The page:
WeatherWeather Science


A drought free Colorado does not mean your fireworks can't start a wildfire

Posted at 5:58 PM, Jul 02, 2019

SOUTHERN COLORADO — If you have been in Colorado for any amount of time, you'll likely notice the beautiful green grass and trees that a wet spring has brought us. Colorado is still 100% drought free! With all the incredible growth this year, it's hard to think of wildfire danger yet. Coming up to the Fourth of July, it is still important to stay alert and prevent wildfires from fireworks.

Jeremy Taylor from Colorado Springs Fire Department Wildfire Mitigation notes that the state's wildfire risk is generally low at this moment in time, but some fuels are still susceptible to fires. He asserts that this exponential growth of foliage and vegetation can dry out enough to burn, even within a day of receiving rain. Grasses can dry out quickly and would be first to spark due to fireworks. Looking further into the season, Taylor notes that the taller and more lush plants we have right now would provide for fuel for wildfires, if drought like conditions return later this year.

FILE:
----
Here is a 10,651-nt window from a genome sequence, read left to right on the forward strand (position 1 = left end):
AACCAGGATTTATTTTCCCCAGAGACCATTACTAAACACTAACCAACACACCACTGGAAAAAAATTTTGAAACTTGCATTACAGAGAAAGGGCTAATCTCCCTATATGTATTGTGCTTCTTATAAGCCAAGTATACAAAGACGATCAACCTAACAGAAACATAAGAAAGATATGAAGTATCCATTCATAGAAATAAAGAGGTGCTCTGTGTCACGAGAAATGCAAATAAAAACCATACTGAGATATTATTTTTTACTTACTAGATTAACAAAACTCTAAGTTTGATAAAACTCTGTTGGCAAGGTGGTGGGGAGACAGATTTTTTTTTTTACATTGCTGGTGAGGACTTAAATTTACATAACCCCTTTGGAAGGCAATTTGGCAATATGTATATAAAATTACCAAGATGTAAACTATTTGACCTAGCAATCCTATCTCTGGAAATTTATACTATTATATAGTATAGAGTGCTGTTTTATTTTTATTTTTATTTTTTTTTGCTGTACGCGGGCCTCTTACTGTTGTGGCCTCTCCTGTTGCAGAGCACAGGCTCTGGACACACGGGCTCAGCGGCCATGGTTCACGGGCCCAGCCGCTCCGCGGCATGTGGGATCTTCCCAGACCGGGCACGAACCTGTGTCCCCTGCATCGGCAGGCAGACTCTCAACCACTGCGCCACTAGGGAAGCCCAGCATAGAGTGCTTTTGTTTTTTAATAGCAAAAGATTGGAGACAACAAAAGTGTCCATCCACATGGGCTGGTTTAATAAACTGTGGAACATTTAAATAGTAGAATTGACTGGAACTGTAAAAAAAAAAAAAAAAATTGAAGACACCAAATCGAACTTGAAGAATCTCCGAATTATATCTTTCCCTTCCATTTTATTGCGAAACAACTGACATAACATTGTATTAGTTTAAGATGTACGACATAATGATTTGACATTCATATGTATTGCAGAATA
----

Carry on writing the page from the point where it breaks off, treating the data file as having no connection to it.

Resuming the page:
The forecast for Independence Day this year is hot and dry, with temperatures climbing to the 90s and 100s for the front range and the Plains. Mountain towns will likely see 80s. If you live in a city or county that allows some kinds of fireworks, be sure to keep a bucket of water nearby. Keep matches, lighters, and fuses away from grass and flammable materials. The safest way for you to celebrate would be to watch a professional firework display.

Click here for a list of firework shows in Colorado.